He said that, as Countrywide's mortgage portfolio deteriorates, the FHLB exposure "poses an unreasonable risk."
Yet Bigelow said "we are very familiar with FHLB collateral requirements, and we are in full compliance ... The FHLB has some experience in risk management, and they probably have some idea what they're doing in terms of their lending activities."
Schumer wrote his letter to Ronald Rosenfeld, chairman of the Federal Housing Finance Board, which oversees the system of 12 regional banks that offer financing to mortgage lenders.
Countrywide did its borrowing from the FHLB's Atlanta bank.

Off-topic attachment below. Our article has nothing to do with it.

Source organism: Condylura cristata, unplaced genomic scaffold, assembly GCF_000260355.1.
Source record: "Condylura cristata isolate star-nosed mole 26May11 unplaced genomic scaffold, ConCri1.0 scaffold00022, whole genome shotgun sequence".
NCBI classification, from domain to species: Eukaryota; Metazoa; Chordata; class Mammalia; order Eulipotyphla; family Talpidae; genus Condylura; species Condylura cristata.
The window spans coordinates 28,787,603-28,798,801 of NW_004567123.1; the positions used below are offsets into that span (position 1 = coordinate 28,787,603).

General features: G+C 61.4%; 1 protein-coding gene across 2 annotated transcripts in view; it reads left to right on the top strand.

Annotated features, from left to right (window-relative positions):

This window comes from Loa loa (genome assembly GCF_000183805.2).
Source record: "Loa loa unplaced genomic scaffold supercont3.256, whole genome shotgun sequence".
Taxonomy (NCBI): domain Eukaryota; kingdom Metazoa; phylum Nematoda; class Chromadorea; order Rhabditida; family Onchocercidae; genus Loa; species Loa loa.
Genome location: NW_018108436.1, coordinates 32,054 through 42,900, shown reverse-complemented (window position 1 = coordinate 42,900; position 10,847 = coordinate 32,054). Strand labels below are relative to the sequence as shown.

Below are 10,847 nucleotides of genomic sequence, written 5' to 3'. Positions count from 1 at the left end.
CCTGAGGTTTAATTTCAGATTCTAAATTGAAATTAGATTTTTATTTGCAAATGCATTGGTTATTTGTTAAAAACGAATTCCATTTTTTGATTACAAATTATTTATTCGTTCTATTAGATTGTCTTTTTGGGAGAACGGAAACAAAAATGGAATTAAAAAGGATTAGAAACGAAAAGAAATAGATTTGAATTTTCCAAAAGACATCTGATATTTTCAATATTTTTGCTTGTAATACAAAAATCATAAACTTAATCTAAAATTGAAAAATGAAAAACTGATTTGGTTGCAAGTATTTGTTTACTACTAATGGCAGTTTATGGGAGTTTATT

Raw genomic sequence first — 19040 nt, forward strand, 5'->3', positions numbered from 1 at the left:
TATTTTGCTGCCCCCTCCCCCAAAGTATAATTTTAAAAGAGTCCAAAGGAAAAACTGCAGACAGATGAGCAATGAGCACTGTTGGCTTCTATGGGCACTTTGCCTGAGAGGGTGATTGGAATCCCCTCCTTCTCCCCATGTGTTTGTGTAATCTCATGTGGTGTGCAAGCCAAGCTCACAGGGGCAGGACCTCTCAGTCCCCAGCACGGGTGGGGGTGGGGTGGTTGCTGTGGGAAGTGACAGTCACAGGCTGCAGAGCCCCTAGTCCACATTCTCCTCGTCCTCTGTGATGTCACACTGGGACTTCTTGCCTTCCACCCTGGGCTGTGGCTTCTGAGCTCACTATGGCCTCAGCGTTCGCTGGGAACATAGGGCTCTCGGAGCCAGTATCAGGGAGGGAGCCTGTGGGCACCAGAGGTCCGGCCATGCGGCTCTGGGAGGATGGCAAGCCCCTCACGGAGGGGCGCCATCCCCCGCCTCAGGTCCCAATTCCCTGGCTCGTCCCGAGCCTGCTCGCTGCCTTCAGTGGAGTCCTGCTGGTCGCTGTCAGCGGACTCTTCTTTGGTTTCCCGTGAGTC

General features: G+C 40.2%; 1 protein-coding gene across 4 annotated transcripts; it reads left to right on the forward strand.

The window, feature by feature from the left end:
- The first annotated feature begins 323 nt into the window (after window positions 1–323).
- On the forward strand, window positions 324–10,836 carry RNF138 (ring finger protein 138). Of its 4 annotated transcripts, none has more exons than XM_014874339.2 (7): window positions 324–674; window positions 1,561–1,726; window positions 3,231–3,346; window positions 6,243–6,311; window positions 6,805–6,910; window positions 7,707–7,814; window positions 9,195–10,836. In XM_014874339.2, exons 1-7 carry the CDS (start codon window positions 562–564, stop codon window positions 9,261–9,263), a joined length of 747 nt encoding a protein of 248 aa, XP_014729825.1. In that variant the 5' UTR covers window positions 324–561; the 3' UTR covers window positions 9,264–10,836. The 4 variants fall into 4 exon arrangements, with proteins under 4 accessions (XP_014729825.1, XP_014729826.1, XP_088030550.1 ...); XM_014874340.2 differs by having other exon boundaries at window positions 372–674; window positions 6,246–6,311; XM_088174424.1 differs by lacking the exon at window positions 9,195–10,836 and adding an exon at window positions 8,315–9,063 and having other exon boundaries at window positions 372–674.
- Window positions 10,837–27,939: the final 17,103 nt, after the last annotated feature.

As defaults mounted and capital markets tightened, Countrywide shifted its business to emphasize smaller, safer home loans that Freddie Mac and Fannie Mae will buy.
But concerns about the government-sponsored enterprises grew last week after Freddie Mac posted a larger-than-expected $2 billion third-quarter loss, and said it was looking to bolster capital. If GSEs were constrained from buying so-called "conforming" home loans, Countrywide's business could suffer.
Yet Bigelow said: "Countrywide does not believe that Freddie Mac's third-quarter loss or any other recent news from the GSEs will have a material impact on our ability to fund loans."
Countrywide funded $22 billion of mortgage loans in October, down 48 percent from a year earlier.